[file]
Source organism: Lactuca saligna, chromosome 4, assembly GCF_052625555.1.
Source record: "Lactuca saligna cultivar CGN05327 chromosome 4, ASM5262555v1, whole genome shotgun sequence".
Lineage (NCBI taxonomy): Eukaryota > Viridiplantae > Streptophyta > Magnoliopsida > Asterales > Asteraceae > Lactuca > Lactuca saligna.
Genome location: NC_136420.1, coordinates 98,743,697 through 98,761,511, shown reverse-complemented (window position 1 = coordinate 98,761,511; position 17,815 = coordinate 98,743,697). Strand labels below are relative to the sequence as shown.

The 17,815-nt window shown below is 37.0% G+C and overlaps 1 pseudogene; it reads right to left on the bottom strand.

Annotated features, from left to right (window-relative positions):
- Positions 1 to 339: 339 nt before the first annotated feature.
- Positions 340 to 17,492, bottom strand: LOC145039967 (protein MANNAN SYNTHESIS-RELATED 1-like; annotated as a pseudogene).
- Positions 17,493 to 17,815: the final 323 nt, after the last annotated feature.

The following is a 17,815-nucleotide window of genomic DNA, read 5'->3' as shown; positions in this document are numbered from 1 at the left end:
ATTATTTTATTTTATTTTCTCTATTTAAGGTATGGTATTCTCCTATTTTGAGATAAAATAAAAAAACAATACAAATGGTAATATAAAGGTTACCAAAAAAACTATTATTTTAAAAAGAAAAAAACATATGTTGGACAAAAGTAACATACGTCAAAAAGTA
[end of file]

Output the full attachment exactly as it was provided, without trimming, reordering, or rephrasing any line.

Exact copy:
Source organism: Lactuca saligna, chromosome 4, assembly GCF_052625555.1.
Source record: "Lactuca saligna cultivar CGN05327 chromosome 4, ASM5262555v1, whole genome shotgun sequence".
Lineage (NCBI taxonomy): Eukaryota > Viridiplantae > Streptophyta > Magnoliopsida > Asterales > Asteraceae > Lactuca > Lactuca saligna.
Genome location: NC_136420.1, coordinates 98,743,697 through 98,761,511, shown reverse-complemented (window position 1 = coordinate 98,761,511; position 17,815 = coordinate 98,743,697). Strand labels below are relative to the sequence as shown.

The 17,815-nt window shown below is 37.0% G+C and overlaps 1 pseudogene; it reads right to left on the bottom strand.

Annotated features, from left to right (window-relative positions):
- Positions 1 to 339: 339 nt before the first annotated feature.
- Positions 340 to 17,492, bottom strand: LOC145039967 (protein MANNAN SYNTHESIS-RELATED 1-like; annotated as a pseudogene).
- Positions 17,493 to 17,815: the final 323 nt, after the last annotated feature.

The following is a 17,815-nucleotide window of genomic DNA, read 5'->3' as shown; positions in this document are numbered from 1 at the left end:
ATTATTTTATTTTATTTTCTCTATTTAAGGTATGGTATTCTCCTATTTTGAGATAAAATAAAAAAACAATACAAATGGTAATATAAAGGTTACCAAAAAAACTATTATTTTAAAAAGAAAAAAACATATGTTGGACAAAAGTAACATACGTCAAAAAGTA